The Court in Oliphant also said:
"Protection of territory within its external political boundaries is, of course, as central to the sovereign interests of the United States as it is to any other sovereign nation. But from the formation of the Union and the adoption of the Bill of Rights, the United States has manifested an equally great solicitude that its citizens be protected by the United States from unwarranted intrusions on their personal liberty."
Santa Clara Pueblo v. Martinez, 436 U.S. 49, 98 S.Ct. 1670, 56 L.Ed.2d 106, was an action by a member of the Tribe challenging the Tribe and its officials as to the criteria used to determine property ownership and tribal membership. It was entirely an internal matter concerning tribal members and a matter of very great importance to the individuals. Injunctive and declaratory relief were sought. The members of the Tribe who were seeking relief also had access to their own elected officials and their tribal machinery to settle the problem. The Supreme Court held that the Indian Civil Rights Act could not be used by the plaintiffs under such circumstances to obtain an injunctive remedy against the Tribe. There was no "reservation" involved in Santa Clara as the lands had been granted to Santa Clara as a pueblo by the Governments of Spain or Mexico long before the American occupation. The issue and control was on the basis of ownership, tribal membership, and tribal use of its own lands. The problem was thus strictly an internal one between tribal members and the tribal government relating to the policy of the Tribe as to its membership. Of course, there were no non-Indians concerned.
By the decision in Santa Clara the tribal members seeking injunctive relief under the Indian Civil Rights Act were in substance directed to the remedies available to them in their own tribal courts and from the officials they had elected. Much emphasis was placed in the opinion on the availability of tribal courts and, of course, on the intratribal nature of the problem sought to be resolved. With the reliance on the internal relief available the Court in Santa Clara places the limitations on the Indian Civil Rights Act as a source of a remedy. But in the absence of such other relief or remedy the reason for the limitations disappears.
The reason for the limitations and the references to tribal immunity also disappear when the issue relates to a matter outside of internal tribal affairs and when it concerns an issue with a non-Indian.
It is obvious that the plaintiffs in this appeal have no remedy within the tribal machinery nor with the tribal officials in whose election they cannot participate. The record demonstrates that plaintiffs sought a forum within the Tribes to consider the issue. They sought a state remedy and sought a remedy in the federal courts. The limitations and restrictions present in Santa Clara should not be applied. There has to be a forum where the dispute can be settled.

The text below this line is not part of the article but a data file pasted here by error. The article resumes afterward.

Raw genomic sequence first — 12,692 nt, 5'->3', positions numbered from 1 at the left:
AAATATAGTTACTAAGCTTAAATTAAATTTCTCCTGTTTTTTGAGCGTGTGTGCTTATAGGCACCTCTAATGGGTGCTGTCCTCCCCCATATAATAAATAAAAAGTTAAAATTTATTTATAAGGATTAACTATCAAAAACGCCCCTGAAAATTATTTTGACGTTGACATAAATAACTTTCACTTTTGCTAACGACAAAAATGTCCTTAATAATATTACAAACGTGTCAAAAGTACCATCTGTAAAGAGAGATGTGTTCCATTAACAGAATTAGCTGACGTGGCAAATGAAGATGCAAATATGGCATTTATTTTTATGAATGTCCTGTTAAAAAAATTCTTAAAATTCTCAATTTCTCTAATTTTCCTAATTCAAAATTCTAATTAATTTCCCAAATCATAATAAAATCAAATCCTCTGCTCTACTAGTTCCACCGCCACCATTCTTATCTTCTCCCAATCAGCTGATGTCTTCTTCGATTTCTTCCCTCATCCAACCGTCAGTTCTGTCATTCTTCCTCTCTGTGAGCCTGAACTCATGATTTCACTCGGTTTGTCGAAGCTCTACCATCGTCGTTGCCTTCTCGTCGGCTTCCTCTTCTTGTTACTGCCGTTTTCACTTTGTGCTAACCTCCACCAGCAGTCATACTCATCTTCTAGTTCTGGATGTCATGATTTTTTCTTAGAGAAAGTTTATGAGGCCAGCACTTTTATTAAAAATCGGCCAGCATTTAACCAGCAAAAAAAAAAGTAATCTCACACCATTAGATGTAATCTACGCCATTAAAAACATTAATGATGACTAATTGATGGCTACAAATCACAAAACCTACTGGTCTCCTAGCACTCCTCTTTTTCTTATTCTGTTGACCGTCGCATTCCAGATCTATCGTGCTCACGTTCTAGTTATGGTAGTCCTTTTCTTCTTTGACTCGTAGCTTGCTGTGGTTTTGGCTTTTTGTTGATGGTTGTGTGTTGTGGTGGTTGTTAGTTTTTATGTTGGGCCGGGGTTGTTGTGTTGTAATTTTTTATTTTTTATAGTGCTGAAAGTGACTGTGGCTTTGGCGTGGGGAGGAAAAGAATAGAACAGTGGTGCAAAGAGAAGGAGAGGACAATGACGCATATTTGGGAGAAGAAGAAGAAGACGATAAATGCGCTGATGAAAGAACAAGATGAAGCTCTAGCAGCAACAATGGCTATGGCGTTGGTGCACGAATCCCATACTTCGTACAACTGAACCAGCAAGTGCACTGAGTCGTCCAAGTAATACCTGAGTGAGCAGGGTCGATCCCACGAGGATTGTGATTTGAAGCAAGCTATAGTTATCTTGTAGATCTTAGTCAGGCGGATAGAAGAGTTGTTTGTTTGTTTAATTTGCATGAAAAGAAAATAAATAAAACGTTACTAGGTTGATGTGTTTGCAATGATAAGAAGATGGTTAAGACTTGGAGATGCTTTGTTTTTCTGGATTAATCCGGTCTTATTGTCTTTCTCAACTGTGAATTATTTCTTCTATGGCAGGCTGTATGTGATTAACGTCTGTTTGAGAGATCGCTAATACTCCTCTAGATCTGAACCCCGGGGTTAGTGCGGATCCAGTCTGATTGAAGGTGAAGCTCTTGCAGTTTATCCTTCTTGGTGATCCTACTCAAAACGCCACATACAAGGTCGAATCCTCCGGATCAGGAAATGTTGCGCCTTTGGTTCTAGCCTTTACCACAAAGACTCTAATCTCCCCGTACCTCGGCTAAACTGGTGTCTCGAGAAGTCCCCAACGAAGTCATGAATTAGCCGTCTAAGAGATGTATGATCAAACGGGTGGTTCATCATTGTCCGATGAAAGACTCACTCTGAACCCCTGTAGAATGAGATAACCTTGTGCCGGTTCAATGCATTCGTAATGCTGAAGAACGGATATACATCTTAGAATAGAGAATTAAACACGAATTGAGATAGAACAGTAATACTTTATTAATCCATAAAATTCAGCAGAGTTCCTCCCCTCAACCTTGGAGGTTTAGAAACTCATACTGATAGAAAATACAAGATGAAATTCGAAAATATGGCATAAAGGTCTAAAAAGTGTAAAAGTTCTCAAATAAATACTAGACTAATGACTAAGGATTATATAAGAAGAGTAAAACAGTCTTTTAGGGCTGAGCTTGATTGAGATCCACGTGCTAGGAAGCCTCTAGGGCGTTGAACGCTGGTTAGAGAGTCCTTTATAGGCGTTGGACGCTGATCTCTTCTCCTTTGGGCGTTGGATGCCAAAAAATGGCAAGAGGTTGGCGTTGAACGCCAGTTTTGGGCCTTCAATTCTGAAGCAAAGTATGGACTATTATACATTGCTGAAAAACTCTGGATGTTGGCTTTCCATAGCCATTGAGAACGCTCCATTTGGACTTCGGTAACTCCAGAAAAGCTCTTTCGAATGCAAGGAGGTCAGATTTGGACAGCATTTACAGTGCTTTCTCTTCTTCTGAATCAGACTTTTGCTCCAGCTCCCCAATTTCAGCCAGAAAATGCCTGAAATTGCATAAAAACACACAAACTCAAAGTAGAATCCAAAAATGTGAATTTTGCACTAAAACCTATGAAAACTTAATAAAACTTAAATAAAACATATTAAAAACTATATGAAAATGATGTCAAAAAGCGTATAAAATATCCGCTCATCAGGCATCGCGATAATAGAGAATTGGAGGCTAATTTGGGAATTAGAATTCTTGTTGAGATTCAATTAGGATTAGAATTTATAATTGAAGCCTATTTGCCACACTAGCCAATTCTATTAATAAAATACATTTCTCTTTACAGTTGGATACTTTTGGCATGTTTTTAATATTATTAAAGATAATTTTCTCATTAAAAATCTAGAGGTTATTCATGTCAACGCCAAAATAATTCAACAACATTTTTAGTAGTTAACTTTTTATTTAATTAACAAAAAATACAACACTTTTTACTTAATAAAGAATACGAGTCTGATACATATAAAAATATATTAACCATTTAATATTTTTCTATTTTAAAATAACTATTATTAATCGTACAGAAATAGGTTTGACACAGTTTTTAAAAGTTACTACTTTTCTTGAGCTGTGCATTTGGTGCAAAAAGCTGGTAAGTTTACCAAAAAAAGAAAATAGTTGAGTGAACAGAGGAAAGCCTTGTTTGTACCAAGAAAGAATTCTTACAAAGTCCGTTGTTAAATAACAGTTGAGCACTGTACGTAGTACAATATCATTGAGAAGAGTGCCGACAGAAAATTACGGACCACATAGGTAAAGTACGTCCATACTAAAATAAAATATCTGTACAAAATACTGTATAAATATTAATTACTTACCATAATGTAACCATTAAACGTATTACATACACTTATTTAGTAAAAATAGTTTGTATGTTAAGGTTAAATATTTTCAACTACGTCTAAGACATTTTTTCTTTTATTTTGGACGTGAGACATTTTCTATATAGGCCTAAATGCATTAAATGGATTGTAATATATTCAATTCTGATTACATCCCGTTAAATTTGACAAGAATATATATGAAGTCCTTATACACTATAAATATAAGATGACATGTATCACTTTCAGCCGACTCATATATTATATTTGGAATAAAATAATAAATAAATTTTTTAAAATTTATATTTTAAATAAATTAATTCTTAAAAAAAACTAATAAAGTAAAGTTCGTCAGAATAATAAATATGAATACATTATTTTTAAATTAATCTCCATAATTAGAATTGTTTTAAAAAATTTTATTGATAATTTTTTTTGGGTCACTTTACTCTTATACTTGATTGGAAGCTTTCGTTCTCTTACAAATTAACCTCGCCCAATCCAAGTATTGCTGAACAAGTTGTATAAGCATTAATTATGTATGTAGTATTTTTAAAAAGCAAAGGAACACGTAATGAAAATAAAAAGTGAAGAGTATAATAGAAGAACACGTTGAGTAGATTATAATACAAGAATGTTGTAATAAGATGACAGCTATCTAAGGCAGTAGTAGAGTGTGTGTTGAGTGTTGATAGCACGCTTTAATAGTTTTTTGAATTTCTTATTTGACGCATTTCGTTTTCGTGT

The plaintiffs alleged that their personal and property rights under the Constitution had been violated by the defendants. A jury so found and awarded damages. There must exist a remedy for parties in the position of plaintiffs to have the dispute resolved in an orderly manner. To hold that they have access to no court is to hold that they have constitutional rights but have no remedy. The self-help which was suggested to shut down plaintiffs' "business," according to the Council minutes, and which was carried out with the help of the federal police, does not appear to be a suitable device to determine constitutional rights.
The Judgment and Order are reversed and the case is remanded for a new trial on the issue of damages.
HOLLOWAY, Circuit Judge, dissenting:
I respectfully dissent.
To me this is a most disturbing case because of the result I feel compelled to reach. The jury found a violation of the plaintiffs' civil rights recognized by § 1302 of the Indian Civil Rights Act, under most distressing circumstances. And yet it seems we must say that the doors are closed against any orderly redress for the wrongs. State and federal courts are barred by the immunity doctrine from hearing the claims and access was denied to the tribal court, as the majority opinion points out. Nevertheless, I must reluctantly agree with the trial court's conclusion that the Santa Clara opinion compels dismissal as to the sole remaining defendants, the tribes.
It is true, as the majority opinion emphasizes, that the Santa Clara case arose from a controversy of an intratribal nature where a remedy was sought by a person who could participate in the elective process and who had access to the tribal courts and other tribal machinery a far cry from this case. The Supreme Court, however, laid down its holding in Santa Clara in broad terms of the tribes' traditional immunity from suit, of the absence in the Indian Civil Rights Act of provisions subjecting the tribes to federal court jurisdiction in civil actions for injunctive or declaratory relief, and of the exclusivity of the grant of federal habeas jurisdiction in § 1303, which was viewed as a deliberate failure to provide other remedies. The Court rejected the claim of jurisdiction, concluding that:
. . . unless and until Congress makes clear its intention to permit the additional intrusion on tribal sovereignty that adjudication of such actions in a federal forum would represent, we are constrained to find that § 1302 does not impliedly authorize actions for declaratory or injunctive relief against either the tribe or its officers. . . . (436 U.S. at 72, 98 S.Ct. at 1684).
I must agree that these damage claims are likewise barred by the immunity doctrine, unless and until Congress provides otherwise. Wilson v. Turtle Mountain Band of Chippewa Indians, et al., 459 F.Supp. 366, 369 (D.N.D.). Thus I am constrained to dissent.